We use a noun with ’s with a singular noun to show possession:

We are having a party at John’s house.
Michael drove his friend’s car.

We use s’ with a plural noun ending in -s:

This is my parents’ house.
Those are ladies’ shoes.

But we use ’s with other plural nouns:

These are men’s shoes.
Children’s clothes are very expensive.

We can use a possessive instead of a noun phrase to avoid repeating words:


Is that John’s car?   No, it’s Mary’s [car]. > No, it’s Mary’s.
Whose coat is this?   It’s my wife’s [coat]. > It’s my wife’s.





Thank you for the reply Krick.
I have been using Cambridge Dictionary site for reference but it is not so comprehensive as it was on this site with examples and different scenarios. Anyhow, it is Ok and I hope it is will be restored.



Dear Peter M
why we put this like this
These are men’s shoes

Hello uk2781,

Could you please explain more specifically which part of the sentence you don't understand?

All the best,
The LearnEnglish Team

They were looking at the manager's email." How many people sent the email?
I answered this question with "more than one" and I was told that my answer is wrong.
can you tell me what is the wrong with this answer

Hello Islam Muhammad El-Awady,


The key here is the position of the apostrophe. If we say

the manager's email

then we are talking about one manager.


If we say

the managers' email

then we are talking about more than one manager.


This example is therefore about one manager and so the correct answer is not 'more than one'.


I hope that clarifies it for you.


Best wishes,


The LearnEnglish Team

is it correct when I write " two minutes'thought"?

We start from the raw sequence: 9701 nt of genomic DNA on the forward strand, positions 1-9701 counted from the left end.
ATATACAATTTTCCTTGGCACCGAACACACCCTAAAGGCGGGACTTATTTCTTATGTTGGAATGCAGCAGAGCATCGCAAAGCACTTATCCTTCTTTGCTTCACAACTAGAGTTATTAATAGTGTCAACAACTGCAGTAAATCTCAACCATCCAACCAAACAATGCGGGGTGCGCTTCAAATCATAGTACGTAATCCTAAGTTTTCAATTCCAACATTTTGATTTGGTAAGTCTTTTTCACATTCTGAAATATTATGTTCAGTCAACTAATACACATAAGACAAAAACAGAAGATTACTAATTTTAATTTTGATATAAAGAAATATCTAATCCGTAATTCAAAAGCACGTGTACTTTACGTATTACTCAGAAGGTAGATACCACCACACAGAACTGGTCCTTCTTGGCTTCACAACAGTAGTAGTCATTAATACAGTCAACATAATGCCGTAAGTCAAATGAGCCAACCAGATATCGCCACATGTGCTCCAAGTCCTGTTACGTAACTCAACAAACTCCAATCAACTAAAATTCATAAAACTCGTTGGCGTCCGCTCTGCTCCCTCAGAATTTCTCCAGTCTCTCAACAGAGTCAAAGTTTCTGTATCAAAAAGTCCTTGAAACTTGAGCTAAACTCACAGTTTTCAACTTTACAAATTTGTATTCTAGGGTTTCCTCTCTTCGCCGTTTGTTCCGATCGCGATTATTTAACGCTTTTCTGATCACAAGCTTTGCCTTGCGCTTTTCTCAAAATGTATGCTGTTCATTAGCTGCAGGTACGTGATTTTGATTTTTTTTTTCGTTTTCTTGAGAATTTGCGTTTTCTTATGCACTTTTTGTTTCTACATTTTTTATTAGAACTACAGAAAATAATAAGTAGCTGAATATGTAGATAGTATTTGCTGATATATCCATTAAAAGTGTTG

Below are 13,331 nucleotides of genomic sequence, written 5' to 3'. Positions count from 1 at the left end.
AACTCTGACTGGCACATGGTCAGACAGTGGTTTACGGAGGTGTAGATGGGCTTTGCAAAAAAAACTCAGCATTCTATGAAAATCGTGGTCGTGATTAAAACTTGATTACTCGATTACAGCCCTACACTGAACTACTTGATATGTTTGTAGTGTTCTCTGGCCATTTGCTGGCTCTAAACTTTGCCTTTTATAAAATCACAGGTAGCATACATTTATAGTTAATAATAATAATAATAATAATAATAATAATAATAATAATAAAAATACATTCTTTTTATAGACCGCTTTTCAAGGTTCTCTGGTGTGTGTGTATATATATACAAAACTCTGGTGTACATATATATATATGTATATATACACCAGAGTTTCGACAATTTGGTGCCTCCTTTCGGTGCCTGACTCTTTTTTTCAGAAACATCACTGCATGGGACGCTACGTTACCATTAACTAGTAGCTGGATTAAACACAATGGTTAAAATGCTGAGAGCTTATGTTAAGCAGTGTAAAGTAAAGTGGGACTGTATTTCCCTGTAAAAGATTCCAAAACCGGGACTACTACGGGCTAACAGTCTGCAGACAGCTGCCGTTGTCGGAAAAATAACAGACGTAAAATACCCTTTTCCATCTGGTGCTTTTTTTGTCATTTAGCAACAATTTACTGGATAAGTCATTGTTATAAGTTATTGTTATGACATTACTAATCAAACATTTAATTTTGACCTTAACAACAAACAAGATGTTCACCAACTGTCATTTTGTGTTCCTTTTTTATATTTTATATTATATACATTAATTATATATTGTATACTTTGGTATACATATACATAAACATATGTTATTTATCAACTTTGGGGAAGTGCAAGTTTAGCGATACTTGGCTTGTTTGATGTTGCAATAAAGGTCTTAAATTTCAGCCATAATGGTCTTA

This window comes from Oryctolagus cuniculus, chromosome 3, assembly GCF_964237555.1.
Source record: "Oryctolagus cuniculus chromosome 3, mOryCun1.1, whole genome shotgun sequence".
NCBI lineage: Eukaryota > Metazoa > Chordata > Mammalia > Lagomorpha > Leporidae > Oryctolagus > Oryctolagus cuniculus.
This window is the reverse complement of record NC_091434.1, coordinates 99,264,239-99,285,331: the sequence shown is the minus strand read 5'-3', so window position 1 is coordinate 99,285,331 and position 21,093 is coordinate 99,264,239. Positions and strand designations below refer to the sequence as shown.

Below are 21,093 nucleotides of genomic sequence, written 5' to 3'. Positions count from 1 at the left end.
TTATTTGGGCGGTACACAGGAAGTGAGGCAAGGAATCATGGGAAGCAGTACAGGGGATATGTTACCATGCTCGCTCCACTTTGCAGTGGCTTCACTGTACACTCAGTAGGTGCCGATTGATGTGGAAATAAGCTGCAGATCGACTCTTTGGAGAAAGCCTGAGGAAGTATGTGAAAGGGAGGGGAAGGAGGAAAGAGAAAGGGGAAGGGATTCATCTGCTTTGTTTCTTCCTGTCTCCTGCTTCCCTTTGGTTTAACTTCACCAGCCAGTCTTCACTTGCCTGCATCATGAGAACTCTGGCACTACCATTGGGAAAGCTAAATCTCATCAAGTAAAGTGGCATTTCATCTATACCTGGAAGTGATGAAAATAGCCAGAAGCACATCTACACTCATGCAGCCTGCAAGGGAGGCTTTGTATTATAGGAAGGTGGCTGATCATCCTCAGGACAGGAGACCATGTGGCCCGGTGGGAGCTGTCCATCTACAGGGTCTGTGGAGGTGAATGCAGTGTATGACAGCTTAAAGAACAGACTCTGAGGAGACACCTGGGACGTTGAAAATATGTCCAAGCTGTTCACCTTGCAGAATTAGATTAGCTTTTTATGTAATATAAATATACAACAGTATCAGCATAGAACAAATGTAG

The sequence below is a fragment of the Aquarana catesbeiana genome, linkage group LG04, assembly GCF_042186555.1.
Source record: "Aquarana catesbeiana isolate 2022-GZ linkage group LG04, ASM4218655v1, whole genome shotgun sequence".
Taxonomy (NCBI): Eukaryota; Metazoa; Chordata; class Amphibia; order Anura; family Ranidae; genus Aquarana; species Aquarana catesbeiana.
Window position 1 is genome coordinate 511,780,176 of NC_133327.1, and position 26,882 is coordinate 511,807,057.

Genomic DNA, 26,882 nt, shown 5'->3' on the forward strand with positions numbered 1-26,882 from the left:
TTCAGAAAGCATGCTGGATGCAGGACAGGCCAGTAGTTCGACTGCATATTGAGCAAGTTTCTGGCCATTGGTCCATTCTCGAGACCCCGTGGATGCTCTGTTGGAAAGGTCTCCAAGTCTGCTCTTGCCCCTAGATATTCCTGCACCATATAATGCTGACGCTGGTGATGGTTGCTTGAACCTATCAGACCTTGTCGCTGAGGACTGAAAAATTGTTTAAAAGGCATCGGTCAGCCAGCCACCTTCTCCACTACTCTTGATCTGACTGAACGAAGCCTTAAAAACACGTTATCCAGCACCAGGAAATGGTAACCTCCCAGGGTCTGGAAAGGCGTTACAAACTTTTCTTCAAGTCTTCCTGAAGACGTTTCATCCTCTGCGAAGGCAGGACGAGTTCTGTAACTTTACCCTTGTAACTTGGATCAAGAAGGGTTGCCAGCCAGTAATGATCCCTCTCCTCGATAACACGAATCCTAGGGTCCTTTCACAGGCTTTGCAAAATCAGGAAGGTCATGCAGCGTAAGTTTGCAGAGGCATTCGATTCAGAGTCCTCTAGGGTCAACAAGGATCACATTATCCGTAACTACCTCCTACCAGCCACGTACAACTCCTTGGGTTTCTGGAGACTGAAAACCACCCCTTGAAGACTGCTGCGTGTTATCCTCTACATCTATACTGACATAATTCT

thank you

Hello lisa Tran,

It may be, depending on the context!


Best wishes,


The LearnEnglish Team

Hi sir, could the 's be used for inanimate objects?
Ex: Wonderland's owner, he is the land's owner, she is the phone's owner, the factory's owner.

do these are grammatical correct?

Hello Alice88,

It's possible but in these and many other cases it would sound a bit strange to use the 's with inanimate objects; a phrase with 'of' or a compound noun could be used. We get a lot of questions that are similar to yours, so you might find it useful to read through other users' questions and our answers below on this page, where I think you'll find relevant material. Notice that there are several pages of questions and answers to read through - I'd suggest going to at least page 2 or 3 to get a good sense. If that doesn't help you and you still have another question, please let us know.

All the best,
The LearnEnglish Team


In these examples about possessives nouns, references to people are done, but... what about animals, or things?

What of these are the correct expressions?

* The case of the phone
* The phone's case
* The food of the dog
* The dog's food